Pip Eastop, Horn player, Photographer, Trumpet player

Horn player, Photographer, Trumpet player

Pip Eastop, hornplayer, teacher, horn, trumpet, jazz, sessions, London, soloist, orchestral, improvisation etc....

Anthony Halstead, a living legend.

How amazingly fortunate was I to have Anthony Halstead as conductor and producer of these recordings? Can you imagine? For me, working in collaboration with him on this whole project has been the greatest privilege of my life. Tony is a living legend and he is my friend and he is my teacher.

As horn player, harpsichordist and conductor Anthony Halstead has been an international leading figure throughout the modern “historically informed performance” (HIP) movement. He has made over over 50 recordings directing from the keyboard or conducting. These include Beethoven and Dvorak Violin Concertos, symphonies of JM Kraus, concertos by JH Roman, Bach’s Brandenburg Concertos, concertos by Vivaldi, the complete orchestral works of Johann Christian Bach, JH Roman’s ‘Drottningholm Music’ and Boccherini’s Cello Concertos.
In the UK he has conducted the English Chamber Orchestra, The Academy of Ancient Music, the Orchestra of the Age of Enlightenment, the BBC National Orchestra of Wales, BBC Scottish Symphony Orchestra, Scottish Chamber Orchestra, Manchester Camerata, English Haydn Festival Orchestra, Highland Chamber Orchestra and East Anglia Chamber Orchestra.
Outside his work in the UK he makes regular return visits to conduct or direct in Scandinavia, The Netherlands, Australia and New Zealand as well as making guest appearances worldwide for concerts or recordings.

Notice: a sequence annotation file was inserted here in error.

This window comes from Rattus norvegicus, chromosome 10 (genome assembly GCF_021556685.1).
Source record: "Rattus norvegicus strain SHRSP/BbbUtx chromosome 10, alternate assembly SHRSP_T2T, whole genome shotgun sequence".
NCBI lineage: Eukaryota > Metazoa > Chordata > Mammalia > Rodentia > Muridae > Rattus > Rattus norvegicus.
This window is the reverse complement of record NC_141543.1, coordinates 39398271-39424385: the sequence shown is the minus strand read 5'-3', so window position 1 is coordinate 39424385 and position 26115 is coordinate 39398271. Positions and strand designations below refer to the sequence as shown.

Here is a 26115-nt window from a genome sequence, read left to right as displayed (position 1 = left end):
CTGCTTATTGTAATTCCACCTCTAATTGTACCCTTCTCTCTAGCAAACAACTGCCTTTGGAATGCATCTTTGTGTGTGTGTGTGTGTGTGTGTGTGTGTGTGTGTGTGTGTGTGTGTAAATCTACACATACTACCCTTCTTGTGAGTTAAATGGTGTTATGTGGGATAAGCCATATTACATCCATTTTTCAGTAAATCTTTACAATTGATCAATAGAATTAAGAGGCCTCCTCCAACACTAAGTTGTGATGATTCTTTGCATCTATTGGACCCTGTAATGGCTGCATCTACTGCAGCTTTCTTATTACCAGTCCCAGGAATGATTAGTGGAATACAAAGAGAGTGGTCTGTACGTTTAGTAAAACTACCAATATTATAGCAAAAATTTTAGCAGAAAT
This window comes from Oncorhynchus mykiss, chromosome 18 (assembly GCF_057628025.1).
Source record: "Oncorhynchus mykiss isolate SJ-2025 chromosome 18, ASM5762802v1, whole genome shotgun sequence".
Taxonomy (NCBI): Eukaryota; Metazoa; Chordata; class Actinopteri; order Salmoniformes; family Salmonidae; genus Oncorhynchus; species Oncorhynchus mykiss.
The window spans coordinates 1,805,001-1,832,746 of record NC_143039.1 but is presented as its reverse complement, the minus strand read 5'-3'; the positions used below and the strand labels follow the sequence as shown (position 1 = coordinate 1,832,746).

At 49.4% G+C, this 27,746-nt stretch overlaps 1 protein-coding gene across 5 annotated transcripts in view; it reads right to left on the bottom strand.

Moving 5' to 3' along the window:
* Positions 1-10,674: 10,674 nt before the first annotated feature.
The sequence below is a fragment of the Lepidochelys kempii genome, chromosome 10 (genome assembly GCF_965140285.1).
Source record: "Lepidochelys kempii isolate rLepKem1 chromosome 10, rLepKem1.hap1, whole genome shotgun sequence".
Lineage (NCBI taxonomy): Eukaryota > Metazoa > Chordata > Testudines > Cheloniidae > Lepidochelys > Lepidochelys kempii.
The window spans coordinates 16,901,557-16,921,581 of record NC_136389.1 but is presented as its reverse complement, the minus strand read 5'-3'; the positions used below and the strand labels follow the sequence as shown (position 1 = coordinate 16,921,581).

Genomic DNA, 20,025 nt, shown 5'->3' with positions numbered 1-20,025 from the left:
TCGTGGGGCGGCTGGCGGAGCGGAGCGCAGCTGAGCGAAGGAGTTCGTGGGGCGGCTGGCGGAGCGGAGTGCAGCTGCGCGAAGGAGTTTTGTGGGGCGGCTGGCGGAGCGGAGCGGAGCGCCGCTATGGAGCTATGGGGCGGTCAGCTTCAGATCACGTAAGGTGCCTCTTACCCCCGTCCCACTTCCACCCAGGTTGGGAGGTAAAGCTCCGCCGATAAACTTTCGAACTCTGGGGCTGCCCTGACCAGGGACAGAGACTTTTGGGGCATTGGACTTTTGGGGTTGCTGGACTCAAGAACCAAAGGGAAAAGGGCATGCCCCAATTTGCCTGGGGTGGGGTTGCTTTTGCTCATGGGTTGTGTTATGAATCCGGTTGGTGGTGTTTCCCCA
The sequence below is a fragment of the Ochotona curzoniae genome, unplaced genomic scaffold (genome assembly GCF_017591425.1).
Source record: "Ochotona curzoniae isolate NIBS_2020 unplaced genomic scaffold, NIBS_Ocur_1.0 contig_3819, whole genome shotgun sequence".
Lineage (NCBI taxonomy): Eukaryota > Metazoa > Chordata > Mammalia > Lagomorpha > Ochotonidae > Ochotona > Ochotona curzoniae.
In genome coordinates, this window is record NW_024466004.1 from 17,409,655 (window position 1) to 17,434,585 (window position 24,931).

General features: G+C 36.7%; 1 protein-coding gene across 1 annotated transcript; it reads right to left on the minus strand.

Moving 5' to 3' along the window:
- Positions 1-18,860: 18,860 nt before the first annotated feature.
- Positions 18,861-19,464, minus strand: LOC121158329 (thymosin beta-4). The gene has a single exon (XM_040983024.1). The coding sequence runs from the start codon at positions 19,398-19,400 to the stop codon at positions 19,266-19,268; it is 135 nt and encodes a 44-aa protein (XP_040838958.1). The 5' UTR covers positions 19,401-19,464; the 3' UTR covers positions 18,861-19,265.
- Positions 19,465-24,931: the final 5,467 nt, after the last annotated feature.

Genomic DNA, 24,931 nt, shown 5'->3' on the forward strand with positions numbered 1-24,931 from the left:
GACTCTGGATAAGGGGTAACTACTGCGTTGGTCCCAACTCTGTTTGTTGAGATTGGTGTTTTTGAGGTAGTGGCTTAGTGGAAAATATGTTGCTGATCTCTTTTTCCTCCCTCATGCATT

Anthony Halstead made his first solo horn CD in 1986, recording Weber’s Concertino on the natural horn, with The Hanover Band, for the Nimbus Record Company. If you haven’t heard this legendary recording, you MUST seek it out! From a purely technical point of view it is off-the-scale of what is generally considered to be humanly possible …but it’s also beautiful, lyrical, musical playing of the highest order. To cap it all, the whole thing was done in just two complete takes of the whole work!

His other solo recordings include the Concertos by Joseph and Michael Haydn, and two separate sets, six years apart, of all the Mozart Concertos; one with The Hanover Band and one with The Academy of Ancient Music. On the modern horn he has recorded the Britten Serenade with the American tenor, Jerry Hadley.
He has been principal horn with the London Symphony Orchestra, the English Chamber Orchestra, The Academy of Ancient Music, The English Concert, The Hanover Band and the Orchestra of the Age of Enlightenment.

During the couple of years preceding the recording sessions I organised a lot of study time with Tony. We worked together in depth on such things as intonation and temperament, tempi, articulation, handstopping techniques, concepts of phrasing, cadenza style, and much more. One day I asked him why the end of the first movement of K417 seemed so disappointing, musically speaking. He told me it was simply because Mozart had never finished the movement himself and that if he had there would undoubtedly be much more of a satisfyingly virtuosic flourish and space for a cadenza. It took Tony just a few minutes to sketch out an improved, much more Mozart-like, version (entirely replacing the final section of in Barenreiter edition we were using) and we were so pleased with it that we decided to keep it in for the recording.

Any hand-horn player attempting to perform or record Mozart’s solo horn works needs one essential but sometimes fragile and elusive ingredient: CONFIDENCE. Without it one has no chance at all. I was aware at all times that Tony was taking great care to support and encourage me. For this, and for lending his musical genius and experience to the whole recording project and for his constant kindness and generosity of spirit, I owe him a profound debt of gratitude.

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